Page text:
What’s happening at Apple: Steve Jobs; Apple could’ve chosen a better way to exit Macworld Expo

“I’m wondering what the move to end the decade long tradition of the Stevenote speech at Macworld means to Apple (AAPL) and its ongoing strategy. While Apple always has its own developers conference and events for the iPhone and iPod product lines as well as its so-called ‘Special Events,”‘ there is no gathering quite like the MacWorld Expo [sic]. While in my previous post, I argued that pulling out of MacWorld is just the next logical step in a decision to minimize investment in tradeshows, it is undeniable that the MacWorld Expo is at least a little bit more important than the rest. Only at MacWorld, did average consumers, fanatics, and general press willingly gather to listen to Steve Jobs (and, hopefully, to Phil Schiller this year) set the tone for the coming year’s consumer tech products. It was, in many respects, a state of the union address both for Apple and consumer tech,” The Curious Investor writes for Seeking Alpha.

“I wish Apple could have chosen a better way to do this. A surprise withdrawal from MacWorld Expo is not necessarily the best way to inspire confidence especially when there is already concern over the CEO’s health. In the long run, this could be a good move for Apple. Steve is 53, and hopefully, he has many good years left, but everyone gets tired and everyone age,” TCI writes.

“The question for investors is whether or not there is someone or several ‘someones’ who could fill Steve Jobs’ shoes, and continue to execute and evolve its very solid business strategy in the event that Jobs does eventually decide to take a lesser role in the business. The problem for investors is that Apple refuses to be forthright about Jobs’ health, his intentions going forward, or any succession plan at all. While this isn’t something we ask of most companies, who would succeed Eric Schmidt if he became technology czar or 64-year old Larry Ellison? It is an issue for a company, which has willfully decided to turn its CEO into its greatest salesperson and the symbolic source of its intangible competitive advantages. For now, all we can do is speculate,” TCI writes.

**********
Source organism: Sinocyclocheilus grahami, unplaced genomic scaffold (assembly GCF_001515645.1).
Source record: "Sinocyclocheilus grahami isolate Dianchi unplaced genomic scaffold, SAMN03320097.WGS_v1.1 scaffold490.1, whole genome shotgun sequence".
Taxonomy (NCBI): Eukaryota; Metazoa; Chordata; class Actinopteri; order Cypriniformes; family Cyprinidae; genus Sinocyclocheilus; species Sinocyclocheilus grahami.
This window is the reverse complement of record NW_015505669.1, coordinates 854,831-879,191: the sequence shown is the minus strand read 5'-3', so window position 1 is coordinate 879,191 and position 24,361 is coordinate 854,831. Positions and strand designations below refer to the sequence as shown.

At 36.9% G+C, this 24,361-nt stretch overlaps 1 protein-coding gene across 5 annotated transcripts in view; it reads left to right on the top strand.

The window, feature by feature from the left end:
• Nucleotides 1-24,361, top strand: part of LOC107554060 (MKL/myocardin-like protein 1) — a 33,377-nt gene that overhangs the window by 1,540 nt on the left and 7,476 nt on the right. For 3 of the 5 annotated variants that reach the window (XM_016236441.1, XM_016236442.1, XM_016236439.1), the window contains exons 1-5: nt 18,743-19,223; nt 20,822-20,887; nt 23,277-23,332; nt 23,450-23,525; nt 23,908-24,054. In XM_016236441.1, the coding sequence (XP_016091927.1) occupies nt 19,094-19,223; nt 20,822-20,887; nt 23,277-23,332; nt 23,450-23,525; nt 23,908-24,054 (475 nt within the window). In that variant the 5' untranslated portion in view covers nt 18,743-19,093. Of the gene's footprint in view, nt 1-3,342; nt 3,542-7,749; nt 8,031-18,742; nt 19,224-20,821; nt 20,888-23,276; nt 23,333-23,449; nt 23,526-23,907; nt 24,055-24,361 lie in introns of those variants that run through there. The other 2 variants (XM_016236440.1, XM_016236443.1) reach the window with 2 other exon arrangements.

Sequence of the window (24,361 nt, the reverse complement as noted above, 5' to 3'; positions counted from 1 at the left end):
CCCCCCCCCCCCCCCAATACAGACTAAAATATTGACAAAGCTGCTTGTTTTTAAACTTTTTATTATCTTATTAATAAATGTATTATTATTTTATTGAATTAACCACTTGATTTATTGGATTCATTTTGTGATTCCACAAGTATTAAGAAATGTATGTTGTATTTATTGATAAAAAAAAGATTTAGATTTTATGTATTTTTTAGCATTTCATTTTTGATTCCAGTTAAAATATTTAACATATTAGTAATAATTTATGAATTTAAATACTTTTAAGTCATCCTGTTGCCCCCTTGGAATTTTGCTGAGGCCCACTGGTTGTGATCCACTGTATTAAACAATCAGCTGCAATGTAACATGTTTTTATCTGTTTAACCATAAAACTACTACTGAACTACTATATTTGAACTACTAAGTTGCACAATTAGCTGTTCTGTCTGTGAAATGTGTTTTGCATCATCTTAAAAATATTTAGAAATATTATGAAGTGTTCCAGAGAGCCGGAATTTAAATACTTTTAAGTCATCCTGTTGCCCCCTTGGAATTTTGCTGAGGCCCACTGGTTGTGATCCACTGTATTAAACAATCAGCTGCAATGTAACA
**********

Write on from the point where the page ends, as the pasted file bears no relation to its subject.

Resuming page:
Read more in the full article here.

[Thanks to MacDailyNews Reader “Brawndo Drinker” for the heads up.]


  1. Do companies regularly comment on their CEO’s colonoscopy’s. Or whether they failed their last stress test, or that that have early kidney disease? Don’t remember reading any articles to this effect on anyone lately.

    He implies that Steve’s health is poor because it isn’t mentioned. Even though at last report, statements were to the contrary.

    When would have a good time to mention they weren’t doing a Macworld? Two years away, three, six?

    In sixth grade I was told that an editorial should some suggestions as to how to improve a situation on which one was commenting. He must have missed that part.

    Oh, and by the way. Long on apple, and google is way to out there to even start.

  2. What I find funny about this is that in retrospect, one could see this coming a mile off. They have been scaling back their presence at trade shows for years now.

    When Apple stopped appearing at Paris Expo is was hardly news, but somehow the USA based MacWorld is “special”? Hypocritical IMO to get upset about this, and borderline offensive to claim that the USA show is somehow “more important” in the long run.

    Apple is slowly (very very slowly at times) turning into a global company. If (unlike most USA based companies) they “do it right” they should and will treat the whole world the same. Why should a trade show in some small town in the USA matter in the global scheme of things?

  3. @Jeremy: “When Apple stopped appearing at Paris Expo is was hardly news, but somehow the USA based MacWorld is “special”? Hypocritical IMO to get upset about this, and borderline offensive to claim that the USA show is somehow “more important” in the long run.”

    IF Apple’s sales in France, or even all of Western Europe were equal to that of the US, then you’d maybe have a point. Since they are not, and also since the MWSF was the first, the longest running, the most widely attended, and the closest to Apple’s Cupertino headquarters, you just come off as an anti America bashing troll.

    True Apple is “becoming” more of a global company if you define this by growing international sales, but they still sell far more products in the US, introduce products here first, have more retail presence here, and most of their employees and company operations take place here.

    Why single out France as an international location? Why not complain about MW Tokyo? Are you prejudice against the Japanese?

Reader Feedback

This site uses Akismet to reduce spam. Learn how your comment data is processed.